The Comité Caillebotte has confirmed the authenticity of this work.
Looking at Linge séchant, Petit Gennevilliers one almost feels the fresh breeze causing the white shirts on the clothesline to billow, flap and flutter like loose sails.
This airy picture is one of five works Caillebotte devoted to the motif of laundry drying on the line between 1888 and 1892, while residing at his retreat in Petit Gennevilliers, a bucolic hamlet, half an hour by train away from central Paris.
Caillebotte and his brother Martial had purchased the property in 1881, after selling the family estate in Yerres, which had inspired many of Caillebottes’ earlier works. Like neighbouring Argenteuil, where his good friend Monet had settled a decade earlier, Petit Genevilliers was a popular destination for Parisian day-trippers. Caillebotte’s passion for sailing and the vicinity of a yacht club had probably triggered the decision to buy a summer home on the banks of the Seine. In 1887, one year before the present painting was created, Caillebotte had made the retreat in Petit Genevilliers his primary residence, and the estate remained the artist’s principal inspiration until his premature death in 1894. He built a studio and greenhouse there, and planted extensive flower gardens. With his friend Monet – a famous gardener himself – he regularly corresponded about horticulture and the current state of bloom of their plantings.
Through his acquaintance to Monet, Renoir, Degas and other Impressionists, Caillebotte had become familiar with the principles of the movement. Fascinated by the Impressionits’s fresh ways of seeing and depicting the world, he became interested in working en plein air and experimenting with new topics.
Linge séchant, Petit Gennevilliers is a quintessential Impressionist work, successfully capturing a fleeting moment: the sunlight playing on the surface of the white linen dancing in the wind. Caillebotte’s choice of a rather unassuming subject matter is equally modern as the picture’s execution. The artist uses dynamic, sketchy brushstrokes to offset the billowing white linens against a diffuse background of a hazy sky, the pale blue water of the Seine, and the grass-lined path along the riverbank. A tree, a building and a barge (perhaps?) can be made out. It looks like Caillebotte worked fast and impulsively on this picture, probably working outside, right next to the clothesline. Shapes remain sketchy and indistinct; objects are only described and not finely executed, but the artist succeeds in capturing the magic of the moment.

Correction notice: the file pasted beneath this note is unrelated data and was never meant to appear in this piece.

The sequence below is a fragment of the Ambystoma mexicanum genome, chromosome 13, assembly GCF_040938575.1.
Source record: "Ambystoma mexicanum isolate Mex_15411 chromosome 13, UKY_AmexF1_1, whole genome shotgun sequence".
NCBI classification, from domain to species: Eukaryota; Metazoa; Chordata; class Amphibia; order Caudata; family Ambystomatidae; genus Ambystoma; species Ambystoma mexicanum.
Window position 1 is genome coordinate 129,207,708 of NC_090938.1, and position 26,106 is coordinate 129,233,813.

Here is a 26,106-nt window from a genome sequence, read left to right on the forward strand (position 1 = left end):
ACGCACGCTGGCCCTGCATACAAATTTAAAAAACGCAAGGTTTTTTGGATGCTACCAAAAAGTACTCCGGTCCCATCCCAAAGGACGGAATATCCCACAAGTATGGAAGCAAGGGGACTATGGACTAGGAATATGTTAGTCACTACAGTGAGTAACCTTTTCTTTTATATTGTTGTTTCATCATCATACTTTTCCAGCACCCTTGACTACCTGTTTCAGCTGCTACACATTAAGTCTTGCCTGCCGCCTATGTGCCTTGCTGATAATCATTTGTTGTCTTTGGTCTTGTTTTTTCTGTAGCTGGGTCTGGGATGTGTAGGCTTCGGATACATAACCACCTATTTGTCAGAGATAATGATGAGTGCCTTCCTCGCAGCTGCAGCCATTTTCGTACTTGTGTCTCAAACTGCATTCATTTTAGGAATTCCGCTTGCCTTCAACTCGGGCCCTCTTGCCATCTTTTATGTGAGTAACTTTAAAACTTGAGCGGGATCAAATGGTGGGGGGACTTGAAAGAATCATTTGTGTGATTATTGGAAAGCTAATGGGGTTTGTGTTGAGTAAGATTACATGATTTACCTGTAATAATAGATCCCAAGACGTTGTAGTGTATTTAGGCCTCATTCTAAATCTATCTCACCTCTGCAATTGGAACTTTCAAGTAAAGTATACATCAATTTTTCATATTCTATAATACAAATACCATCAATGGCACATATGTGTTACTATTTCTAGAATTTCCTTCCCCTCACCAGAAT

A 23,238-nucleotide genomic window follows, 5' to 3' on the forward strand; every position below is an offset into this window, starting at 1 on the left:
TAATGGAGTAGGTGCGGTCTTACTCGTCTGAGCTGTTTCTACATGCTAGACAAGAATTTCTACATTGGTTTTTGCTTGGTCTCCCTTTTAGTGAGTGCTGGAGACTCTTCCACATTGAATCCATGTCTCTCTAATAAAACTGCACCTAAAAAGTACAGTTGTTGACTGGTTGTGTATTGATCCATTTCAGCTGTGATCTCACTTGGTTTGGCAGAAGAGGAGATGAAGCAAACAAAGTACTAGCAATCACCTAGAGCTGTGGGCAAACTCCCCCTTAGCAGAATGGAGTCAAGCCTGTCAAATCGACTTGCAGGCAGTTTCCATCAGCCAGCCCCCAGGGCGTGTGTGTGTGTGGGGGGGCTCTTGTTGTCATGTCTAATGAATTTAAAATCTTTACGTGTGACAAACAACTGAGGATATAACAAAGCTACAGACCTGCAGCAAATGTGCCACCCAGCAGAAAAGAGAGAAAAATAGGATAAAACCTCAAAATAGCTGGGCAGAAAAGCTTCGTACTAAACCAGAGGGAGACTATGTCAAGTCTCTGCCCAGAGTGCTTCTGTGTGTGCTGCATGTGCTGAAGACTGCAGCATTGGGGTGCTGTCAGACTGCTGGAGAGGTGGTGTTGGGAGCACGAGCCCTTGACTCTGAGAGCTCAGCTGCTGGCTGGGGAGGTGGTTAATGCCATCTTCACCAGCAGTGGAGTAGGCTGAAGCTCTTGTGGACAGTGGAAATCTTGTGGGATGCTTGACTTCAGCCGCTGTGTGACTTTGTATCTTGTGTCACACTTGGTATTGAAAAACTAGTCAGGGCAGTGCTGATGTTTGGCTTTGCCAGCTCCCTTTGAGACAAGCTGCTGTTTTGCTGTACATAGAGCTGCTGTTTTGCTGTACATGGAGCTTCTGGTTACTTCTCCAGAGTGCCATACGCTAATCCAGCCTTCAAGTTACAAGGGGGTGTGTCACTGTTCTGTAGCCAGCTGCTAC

Linge séchant, Petit Gennevilliers is a delightful exercise of translating light and movement into oil paint on canvas. It is a breath of fresh air.
Linge séchant au bord de la Seine, Petit Gennevilliers, 1888
Oil on canvas,
106 × 150 cm
 M. Berhaut and S. Pietri, Gustave Caillebotte: Catalogue raisonné des
peintures et pastels, Nouvelle édition revue et augmentée, Paris, 1994, cat. no. 366-370.